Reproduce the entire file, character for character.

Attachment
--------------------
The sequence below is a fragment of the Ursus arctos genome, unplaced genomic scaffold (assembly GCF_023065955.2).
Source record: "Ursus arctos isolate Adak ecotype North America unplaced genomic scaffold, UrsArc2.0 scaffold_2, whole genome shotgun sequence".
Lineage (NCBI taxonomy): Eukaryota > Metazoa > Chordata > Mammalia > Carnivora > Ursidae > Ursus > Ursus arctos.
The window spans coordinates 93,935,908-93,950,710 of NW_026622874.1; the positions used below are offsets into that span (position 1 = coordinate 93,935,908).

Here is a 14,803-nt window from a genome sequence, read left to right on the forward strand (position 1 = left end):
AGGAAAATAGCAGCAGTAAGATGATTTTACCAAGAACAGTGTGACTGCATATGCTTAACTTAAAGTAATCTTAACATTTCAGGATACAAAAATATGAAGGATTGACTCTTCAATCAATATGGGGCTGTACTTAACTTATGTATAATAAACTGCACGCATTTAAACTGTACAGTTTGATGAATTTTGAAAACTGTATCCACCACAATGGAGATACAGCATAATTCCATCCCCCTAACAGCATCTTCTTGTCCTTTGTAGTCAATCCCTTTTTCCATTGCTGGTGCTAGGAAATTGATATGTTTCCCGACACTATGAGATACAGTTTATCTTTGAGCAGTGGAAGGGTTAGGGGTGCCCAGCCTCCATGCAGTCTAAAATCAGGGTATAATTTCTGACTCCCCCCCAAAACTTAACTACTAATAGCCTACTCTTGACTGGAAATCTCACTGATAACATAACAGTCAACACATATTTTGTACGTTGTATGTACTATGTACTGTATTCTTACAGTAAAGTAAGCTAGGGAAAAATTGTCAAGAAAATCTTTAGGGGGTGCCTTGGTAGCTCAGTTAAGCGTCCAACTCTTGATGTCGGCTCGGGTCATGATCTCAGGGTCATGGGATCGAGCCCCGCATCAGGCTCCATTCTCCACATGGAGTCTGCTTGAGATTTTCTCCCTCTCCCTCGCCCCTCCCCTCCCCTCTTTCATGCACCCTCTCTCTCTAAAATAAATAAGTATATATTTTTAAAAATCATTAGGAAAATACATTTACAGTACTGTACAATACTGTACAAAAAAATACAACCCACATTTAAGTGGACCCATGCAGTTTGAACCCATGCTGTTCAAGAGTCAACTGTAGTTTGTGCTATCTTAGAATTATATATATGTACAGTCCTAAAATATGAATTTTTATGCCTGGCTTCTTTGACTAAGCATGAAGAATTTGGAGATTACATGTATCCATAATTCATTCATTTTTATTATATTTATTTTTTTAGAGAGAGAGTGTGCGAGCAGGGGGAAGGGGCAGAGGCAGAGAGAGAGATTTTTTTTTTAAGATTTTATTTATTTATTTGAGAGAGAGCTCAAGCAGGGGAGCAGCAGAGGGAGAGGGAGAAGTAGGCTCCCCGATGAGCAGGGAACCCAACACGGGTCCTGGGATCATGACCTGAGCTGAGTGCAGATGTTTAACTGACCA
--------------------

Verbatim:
The sequence below is a fragment of the Ursus arctos genome, unplaced genomic scaffold (assembly GCF_023065955.2).
Source record: "Ursus arctos isolate Adak ecotype North America unplaced genomic scaffold, UrsArc2.0 scaffold_2, whole genome shotgun sequence".
Lineage (NCBI taxonomy): Eukaryota > Metazoa > Chordata > Mammalia > Carnivora > Ursidae > Ursus > Ursus arctos.
The window spans coordinates 93,935,908-93,950,710 of NW_026622874.1; the positions used below are offsets into that span (position 1 = coordinate 93,935,908).

Here is a 14,803-nt window from a genome sequence, read left to right on the forward strand (position 1 = left end):
AGGAAAATAGCAGCAGTAAGATGATTTTACCAAGAACAGTGTGACTGCATATGCTTAACTTAAAGTAATCTTAACATTTCAGGATACAAAAATATGAAGGATTGACTCTTCAATCAATATGGGGCTGTACTTAACTTATGTATAATAAACTGCACGCATTTAAACTGTACAGTTTGATGAATTTTGAAAACTGTATCCACCACAATGGAGATACAGCATAATTCCATCCCCCTAACAGCATCTTCTTGTCCTTTGTAGTCAATCCCTTTTTCCATTGCTGGTGCTAGGAAATTGATATGTTTCCCGACACTATGAGATACAGTTTATCTTTGAGCAGTGGAAGGGTTAGGGGTGCCCAGCCTCCATGCAGTCTAAAATCAGGGTATAATTTCTGACTCCCCCCCAAAACTTAACTACTAATAGCCTACTCTTGACTGGAAATCTCACTGATAACATAACAGTCAACACATATTTTGTACGTTGTATGTACTATGTACTGTATTCTTACAGTAAAGTAAGCTAGGGAAAAATTGTCAAGAAAATCTTTAGGGGGTGCCTTGGTAGCTCAGTTAAGCGTCCAACTCTTGATGTCGGCTCGGGTCATGATCTCAGGGTCATGGGATCGAGCCCCGCATCAGGCTCCATTCTCCACATGGAGTCTGCTTGAGATTTTCTCCCTCTCCCTCGCCCCTCCCCTCCCCTCTTTCATGCACCCTCTCTCTCTAAAATAAATAAGTATATATTTTTAAAAATCATTAGGAAAATACATTTACAGTACTGTACAATACTGTACAAAAAAATACAACCCACATTTAAGTGGACCCATGCAGTTTGAACCCATGCTGTTCAAGAGTCAACTGTAGTTTGTGCTATCTTAGAATTATATATATGTACAGTCCTAAAATATGAATTTTTATGCCTGGCTTCTTTGACTAAGCATGAAGAATTTGGAGATTACATGTATCCATAATTCATTCATTTTTATTATATTTATTTTTTTAGAGAGAGAGTGTGCGAGCAGGGGGAAGGGGCAGAGGCAGAGAGAGAGATTTTTTTTTTAAGATTTTATTTATTTATTTGAGAGAGAGCTCAAGCAGGGGAGCAGCAGAGGGAGAGGGAGAAGTAGGCTCCCCGATGAGCAGGGAACCCAACACGGGTCCTGGGATCATGACCTGAGCTGAGTGCAGATGTTTAACTGACCA